YOUNGSTERS from a Hartlepool primary school had boat loads of fun on a recent school trip.
Children from class 2 at Greatham Primary School, in Egerton Terrace, Greatham Village, Hartlepool, were delighted to take a bus ride to the Captain Cook Museum, in Marton, Middlesbrough.
The five to seven-year-olds had been studying the famous explorer as part of their topic work this term so the outing was a super-fun way of learning more about one of the North-East’s most famous exports.
They got to dress up in historic clothes from the days of Captain James Cook, experiment with telescopes, lay in hammocks like the sailors would have, completed some writing work with feather quills, and even got their pictures taken aboard a mini HMS Endeavour.
The kiddies and their teachers also enjoyed a packed lunch, before all returning back to school to be collected by their parents – with a treasure chest of memories to last them a lifetime!
Captain Cook facts:
l Captain Cook was born in Marton, Middlesbrough in 1728.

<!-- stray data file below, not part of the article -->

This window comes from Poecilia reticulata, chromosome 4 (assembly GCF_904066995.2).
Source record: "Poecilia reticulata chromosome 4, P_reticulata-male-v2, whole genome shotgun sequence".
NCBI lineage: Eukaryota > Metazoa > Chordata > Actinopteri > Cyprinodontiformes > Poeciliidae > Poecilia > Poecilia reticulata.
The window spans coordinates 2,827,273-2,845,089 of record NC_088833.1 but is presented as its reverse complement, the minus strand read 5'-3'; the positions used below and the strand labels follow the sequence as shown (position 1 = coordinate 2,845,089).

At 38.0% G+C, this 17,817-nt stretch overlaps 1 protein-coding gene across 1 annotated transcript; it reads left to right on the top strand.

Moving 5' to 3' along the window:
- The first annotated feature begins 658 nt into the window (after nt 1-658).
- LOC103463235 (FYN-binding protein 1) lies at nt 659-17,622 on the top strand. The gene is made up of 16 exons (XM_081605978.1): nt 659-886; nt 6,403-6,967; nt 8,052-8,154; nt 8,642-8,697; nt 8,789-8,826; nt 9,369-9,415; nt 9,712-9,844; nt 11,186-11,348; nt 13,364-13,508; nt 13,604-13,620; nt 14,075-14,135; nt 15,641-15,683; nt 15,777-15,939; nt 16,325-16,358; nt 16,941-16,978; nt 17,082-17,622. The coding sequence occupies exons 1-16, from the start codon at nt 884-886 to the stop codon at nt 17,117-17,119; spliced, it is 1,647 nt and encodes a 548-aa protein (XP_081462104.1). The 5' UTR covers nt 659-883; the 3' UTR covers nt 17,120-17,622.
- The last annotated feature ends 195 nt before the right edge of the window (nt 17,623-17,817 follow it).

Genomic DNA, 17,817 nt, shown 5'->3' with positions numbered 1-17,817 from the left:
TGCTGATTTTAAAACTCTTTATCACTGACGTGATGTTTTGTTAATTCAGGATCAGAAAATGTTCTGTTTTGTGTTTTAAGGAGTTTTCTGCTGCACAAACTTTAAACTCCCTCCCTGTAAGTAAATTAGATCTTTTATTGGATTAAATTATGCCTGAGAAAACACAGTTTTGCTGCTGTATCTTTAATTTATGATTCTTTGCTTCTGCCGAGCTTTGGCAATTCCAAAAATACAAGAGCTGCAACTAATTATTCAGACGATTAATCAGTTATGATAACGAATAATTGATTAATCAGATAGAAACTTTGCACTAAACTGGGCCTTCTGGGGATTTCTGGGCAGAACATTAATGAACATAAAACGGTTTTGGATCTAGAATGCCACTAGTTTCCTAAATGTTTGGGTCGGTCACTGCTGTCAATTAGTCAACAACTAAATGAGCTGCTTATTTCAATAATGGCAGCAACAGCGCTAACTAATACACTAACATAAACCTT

l Cook decided to enlist in the Royal Navy at the start of the Seven Years War in 1754.
l During the war James became a master at surveying, navigating, and creating large accurate maps which was noticed by those high up in the Navy.
l Cook was given command of the Endeavour vessel by England’s Royal Society.
l Cook set off for his first journey on August 26, 1768, to observe the planet Venus and to find the fabled southern continent.
l The first European to set foot on Australia’s east coast was Cook’s nephew Isaac Smith.
l The Endeavour also had scientists aboard including botanist Joseph Banks, who collected and recorded numerous plants and animals throughout their journey to Tahiti, the Society Islands, and New Zealand, before discovering Australia.
l The ship was damaged on some coral and they had to stop for a while to do repairs, during which time 30 of the crew died from malaria from mosquitoes.
l Finally they returned home in July of 1771, nearly three years after their departure.